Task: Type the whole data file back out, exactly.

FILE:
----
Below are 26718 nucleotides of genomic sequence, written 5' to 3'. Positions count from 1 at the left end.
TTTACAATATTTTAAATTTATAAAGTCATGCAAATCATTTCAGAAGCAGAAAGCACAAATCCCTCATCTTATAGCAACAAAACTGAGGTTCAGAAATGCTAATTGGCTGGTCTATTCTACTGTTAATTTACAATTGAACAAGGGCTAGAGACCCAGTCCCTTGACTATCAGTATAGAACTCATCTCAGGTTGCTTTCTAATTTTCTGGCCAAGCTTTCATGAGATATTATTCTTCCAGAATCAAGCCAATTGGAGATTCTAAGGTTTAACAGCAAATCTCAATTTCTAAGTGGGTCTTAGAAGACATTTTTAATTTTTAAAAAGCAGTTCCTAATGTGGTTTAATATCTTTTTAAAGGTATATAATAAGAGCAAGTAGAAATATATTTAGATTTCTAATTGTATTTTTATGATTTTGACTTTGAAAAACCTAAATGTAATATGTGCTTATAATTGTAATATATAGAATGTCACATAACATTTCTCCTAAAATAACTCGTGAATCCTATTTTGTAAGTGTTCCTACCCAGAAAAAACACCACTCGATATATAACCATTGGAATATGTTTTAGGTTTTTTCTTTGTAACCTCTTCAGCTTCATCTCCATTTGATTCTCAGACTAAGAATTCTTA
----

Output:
Below are 26718 nucleotides of genomic sequence, written 5' to 3'. Positions count from 1 at the left end.
TTTACAATATTTTAAATTTATAAAGTCATGCAAATCATTTCAGAAGCAGAAAGCACAAATCCCTCATCTTATAGCAACAAAACTGAGGTTCAGAAATGCTAATTGGCTGGTCTATTCTACTGTTAATTTACAATTGAACAAGGGCTAGAGACCCAGTCCCTTGACTATCAGTATAGAACTCATCTCAGGTTGCTTTCTAATTTTCTGGCCAAGCTTTCATGAGATATTATTCTTCCAGAATCAAGCCAATTGGAGATTCTAAGGTTTAACAGCAAATCTCAATTTCTAAGTGGGTCTTAGAAGACATTTTTAATTTTTAAAAAGCAGTTCCTAATGTGGTTTAATATCTTTTTAAAGGTATATAATAAGAGCAAGTAGAAATATATTTAGATTTCTAATTGTATTTTTATGATTTTGACTTTGAAAAACCTAAATGTAATATGTGCTTATAATTGTAATATATAGAATGTCACATAACATTTCTCCTAAAATAACTCGTGAATCCTATTTTGTAAGTGTTCCTACCCAGAAAAAACACCACTCGATATATAACCATTGGAATATGTTTTAGGTTTTTTCTTTGTAACCTCTTCAGCTTCATCTCCATTTGATTCTCAGACTAAGAATTCTTA